We present a monolithic integrated Raman silicon laser based on silicon-on-insulator (SOI) rib waveguide race-track ring resonator with an integrated p-i-n diode structure. Under reverse biasing, we achieved stable, single mode, continuous-wave (CW) lasing with output power exceeding 30mW and 10% slope efficiency. The laser emission has high spectral purity with a measured side mode suppression exceeding 70dB and laser linewidth of <100 kHz. This laser architecture allows for on-chip integration with other silicon photonics components to provide a highly integrated and scaleable monolithic device.
©2006 Optical Society of America
Silicon photonics technology has made rapid progress and achieved several key milestones in recent years; it offers low-cost optoelectronic solutions for applications ranging from telecommunications to chip-to-chip interconnects and to emerging areas such as optical sensing and bio-medical applications [1–6]. In particular, stimulated Raman scattering has been successfully used to demonstrate amplifiers [7–13] and lasers [14–18] in silicon. In these proof-of-principle demonstrations, the laser cavities have been either external  or formed by applying multi-layer optical coatings onto the chip facets [15, 16], which do not allow monolithic integration and scalability. Here we report a fully monolithic integrated ring cavity Raman silicon laser. The laser cavity is based on a race-track ring resonator with an integrated p-i-n structure [17, 18]. By revere biasing the p-i-n diode to reduce the nonlinear losses due to two-photon absorption (TPA) induced free carrier absorption (FCA), we have achieved stable, single mode, CW lasing, with output power exceeding 30mW and a 10% slope efficiency. The measured side mode suppression ratio (SMSR) exceeds 70dB and the laser linewidth is <100 kHz. This superior spectral purity can provide unique advantages for applications in coherent optical communications, spectroscopy, metrology, and optical sensing, and this laser design allows for on-chip integration with other silicon photonics components to provide a highly integrated and scaleable monolithic device.
2. Device design and fabrication.
The monolithic integrated cavity is constructed from a low-loss silicon-on-insulator (SOI) rib waveguide forming a race-track shaped ring resonator on a single chip (Fig. 1). A bus waveguide is connected with the ring cavity via a directional coupler which couples both pump and signal laser light into and out of the cavity. The coupling ratio depends on input wavelength and polarization and can be varied by changing the gap and/or length of the coupler . In our experiment, we varied the coupler lengths to obtain different coupling ratios for pump and lasing wavelengths. The design is based on the dispersion and polarization dependence of the coupling coefficient. Beamprop  was used to simulate the propagation of coupled waveguides to obtain desired coupling ratio. To make the most efficient use of the pump and achieve low lasing threshold, we aimed at critical coupling for pump light at 1550 nm and under coupling for the Stokes wavelength at 1686 nm. The coupling ratio and optical propagation loss of the waveguide are determined experimentally by analyzing the transmission spectrum of the ring resonators .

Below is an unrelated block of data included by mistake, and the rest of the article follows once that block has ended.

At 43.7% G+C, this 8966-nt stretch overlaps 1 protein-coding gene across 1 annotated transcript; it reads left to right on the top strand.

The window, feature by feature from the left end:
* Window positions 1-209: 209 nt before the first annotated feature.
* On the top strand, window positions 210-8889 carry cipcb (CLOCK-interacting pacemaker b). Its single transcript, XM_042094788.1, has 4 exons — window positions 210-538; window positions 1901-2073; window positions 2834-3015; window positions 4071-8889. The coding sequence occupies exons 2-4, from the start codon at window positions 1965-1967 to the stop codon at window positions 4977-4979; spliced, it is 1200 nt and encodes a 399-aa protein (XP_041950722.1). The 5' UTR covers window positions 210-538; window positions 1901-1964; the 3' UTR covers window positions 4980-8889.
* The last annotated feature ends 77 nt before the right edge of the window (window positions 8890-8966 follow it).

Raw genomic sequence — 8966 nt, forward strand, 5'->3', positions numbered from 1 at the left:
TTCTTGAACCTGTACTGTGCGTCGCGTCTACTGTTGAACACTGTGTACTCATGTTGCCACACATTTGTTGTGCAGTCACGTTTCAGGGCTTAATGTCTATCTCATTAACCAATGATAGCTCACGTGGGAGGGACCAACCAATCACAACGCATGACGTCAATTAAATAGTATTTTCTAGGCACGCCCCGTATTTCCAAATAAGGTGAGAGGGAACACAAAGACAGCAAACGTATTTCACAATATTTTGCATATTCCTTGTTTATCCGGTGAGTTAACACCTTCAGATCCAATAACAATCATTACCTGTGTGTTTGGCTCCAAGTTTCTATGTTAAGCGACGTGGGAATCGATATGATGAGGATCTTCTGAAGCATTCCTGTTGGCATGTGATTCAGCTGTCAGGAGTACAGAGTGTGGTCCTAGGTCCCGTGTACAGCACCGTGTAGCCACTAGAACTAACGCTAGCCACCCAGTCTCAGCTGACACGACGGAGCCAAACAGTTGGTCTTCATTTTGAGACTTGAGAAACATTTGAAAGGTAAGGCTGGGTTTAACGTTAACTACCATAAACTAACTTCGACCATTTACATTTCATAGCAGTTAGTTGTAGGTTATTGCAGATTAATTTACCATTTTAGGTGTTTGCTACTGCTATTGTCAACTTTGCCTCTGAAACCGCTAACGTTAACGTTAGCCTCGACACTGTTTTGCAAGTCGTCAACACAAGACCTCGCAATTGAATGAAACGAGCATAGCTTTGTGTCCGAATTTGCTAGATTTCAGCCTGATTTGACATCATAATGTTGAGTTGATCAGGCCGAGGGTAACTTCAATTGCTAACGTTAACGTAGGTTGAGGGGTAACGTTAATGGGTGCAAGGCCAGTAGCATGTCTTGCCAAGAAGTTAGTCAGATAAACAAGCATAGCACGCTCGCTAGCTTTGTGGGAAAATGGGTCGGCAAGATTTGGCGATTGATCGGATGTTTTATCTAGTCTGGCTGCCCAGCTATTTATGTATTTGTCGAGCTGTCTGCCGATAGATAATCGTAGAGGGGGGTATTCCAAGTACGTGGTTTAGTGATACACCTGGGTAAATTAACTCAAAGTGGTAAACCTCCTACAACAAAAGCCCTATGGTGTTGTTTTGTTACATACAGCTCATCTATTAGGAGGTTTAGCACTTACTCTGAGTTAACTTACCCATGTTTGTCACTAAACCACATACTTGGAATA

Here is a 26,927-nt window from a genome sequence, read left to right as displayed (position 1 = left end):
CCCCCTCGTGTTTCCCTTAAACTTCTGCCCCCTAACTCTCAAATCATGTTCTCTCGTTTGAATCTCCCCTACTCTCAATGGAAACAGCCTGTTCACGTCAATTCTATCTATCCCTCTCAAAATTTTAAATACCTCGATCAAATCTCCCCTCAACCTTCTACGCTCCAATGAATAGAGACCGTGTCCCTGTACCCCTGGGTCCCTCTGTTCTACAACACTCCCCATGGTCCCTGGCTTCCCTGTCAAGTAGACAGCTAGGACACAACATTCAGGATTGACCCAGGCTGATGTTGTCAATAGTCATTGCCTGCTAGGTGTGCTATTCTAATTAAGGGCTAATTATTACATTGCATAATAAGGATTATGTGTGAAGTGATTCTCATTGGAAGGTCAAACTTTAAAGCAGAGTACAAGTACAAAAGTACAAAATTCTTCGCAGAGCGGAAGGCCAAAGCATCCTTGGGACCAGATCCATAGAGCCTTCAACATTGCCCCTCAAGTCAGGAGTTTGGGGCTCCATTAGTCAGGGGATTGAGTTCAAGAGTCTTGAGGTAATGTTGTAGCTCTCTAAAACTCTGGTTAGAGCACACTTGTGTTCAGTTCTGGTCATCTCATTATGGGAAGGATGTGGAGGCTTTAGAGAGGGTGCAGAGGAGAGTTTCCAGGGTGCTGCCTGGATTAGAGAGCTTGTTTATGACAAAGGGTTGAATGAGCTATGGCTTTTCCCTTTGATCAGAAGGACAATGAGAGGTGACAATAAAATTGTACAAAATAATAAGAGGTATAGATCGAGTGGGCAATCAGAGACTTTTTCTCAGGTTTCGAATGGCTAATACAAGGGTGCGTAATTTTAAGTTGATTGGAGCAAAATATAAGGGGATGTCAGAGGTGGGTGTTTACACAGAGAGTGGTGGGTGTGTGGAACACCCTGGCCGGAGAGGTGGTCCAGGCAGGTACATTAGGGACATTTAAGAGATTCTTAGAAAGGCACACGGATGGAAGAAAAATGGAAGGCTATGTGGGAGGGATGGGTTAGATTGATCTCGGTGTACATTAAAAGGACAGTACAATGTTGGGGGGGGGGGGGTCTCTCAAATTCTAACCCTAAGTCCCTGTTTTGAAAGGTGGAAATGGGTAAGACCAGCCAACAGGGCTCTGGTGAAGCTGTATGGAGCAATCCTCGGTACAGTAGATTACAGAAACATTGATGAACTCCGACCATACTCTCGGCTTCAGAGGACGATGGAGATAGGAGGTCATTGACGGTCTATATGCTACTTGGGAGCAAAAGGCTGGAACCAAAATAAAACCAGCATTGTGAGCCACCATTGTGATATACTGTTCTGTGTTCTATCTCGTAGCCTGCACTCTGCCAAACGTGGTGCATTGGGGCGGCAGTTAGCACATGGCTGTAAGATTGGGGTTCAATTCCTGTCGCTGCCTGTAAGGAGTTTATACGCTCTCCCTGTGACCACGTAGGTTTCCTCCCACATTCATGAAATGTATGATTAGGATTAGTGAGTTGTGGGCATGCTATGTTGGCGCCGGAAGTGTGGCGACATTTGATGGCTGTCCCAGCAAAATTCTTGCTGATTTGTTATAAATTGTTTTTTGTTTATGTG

The silicon rib waveguide is fabricated on the (100) surface of an undoped SOI substrate using standard photolithographic patterning and reactive ion etching techniques. A cross-section scanning electron microscope image and a schematic for the directional coupler region of a typical p-i-n laser cavity are shown in Fig. 2. The rib waveguide dimensions are: rib width (W) ~ 1.5μm, height (H) ~1.55μm and etch depth (h) ~0.7μm. The gap (d) between the two waveguides in the coupler is ~0.7 μm and the coupling length varies between 700 and 1100 um to obtain different coupling ratios ranging 0 - 100% for both pump and signal wavelengths. The effective core area  of the waveguide is calculated to be ~1.6 μm2. The total length of the ring cavity is 3 cm and the bend radius is 400 μm (Fig. 1). The straight sections of the waveguide are oriented along the  crystallographic direction.
A p-i-n diode structure was designed to reduce the nonlinear optical loss due to TPA induced FCA [23–25]. The p-i-n structure was formed by implanting boron and phosphorus in the slab on either side of the rib waveguide with a doping concentration of ~1×1020 cm-3 to form p- and n-regions as highlighted in Fig. 1. Careful processing was done to optimize the coupler including filling the gap region with boron phosphorous silicon glass (BPSG) film thermally flowed to insure no voids were present in the coupler region. The separation between the p- and n-doped regions was designed to be ~6 μm except in the coupler region which has p- and n- separation of ~8 μm to accommodate the two waveguides. Ohmic contacts were formed by depositing aluminum films on the surface of the p- and n-doped regions. The separate sections of p- and n-doped regions to accommodate the coupler structure are interconnected via metal traces (not shown in Fig. 1). The doped regions and the metal contacts at the designed separation had negligible effect on the propagation loss of the waveguide because the optical mode is tightly confined in the waveguide. The average linear optical transmission loss of the race-track ring resonator was determined to be 0.6 ± 0.1 dB/cm by measuring its transmission spectrum using a tunable laser and the Q of the cavity was found to be ~6×105.
3. Experimental results and discussions
At higher input powers, the effect of TPA and FCA become significant. The pump power along the ring cavity in the propagation direction z can be described by
where αp is the linear loss coefficient for the pump, β = 0.5 cm/GW  is the TPA coefficient, σp = 1.45×10-17 cm2 is the FCA cross section  at the pump wavelength of 1550 nm, Ep is the photon energy, and τeff is the effective carrier lifetime which was measured to be ~1.0 ns at a reverse bias of >10V using the method described in ref. .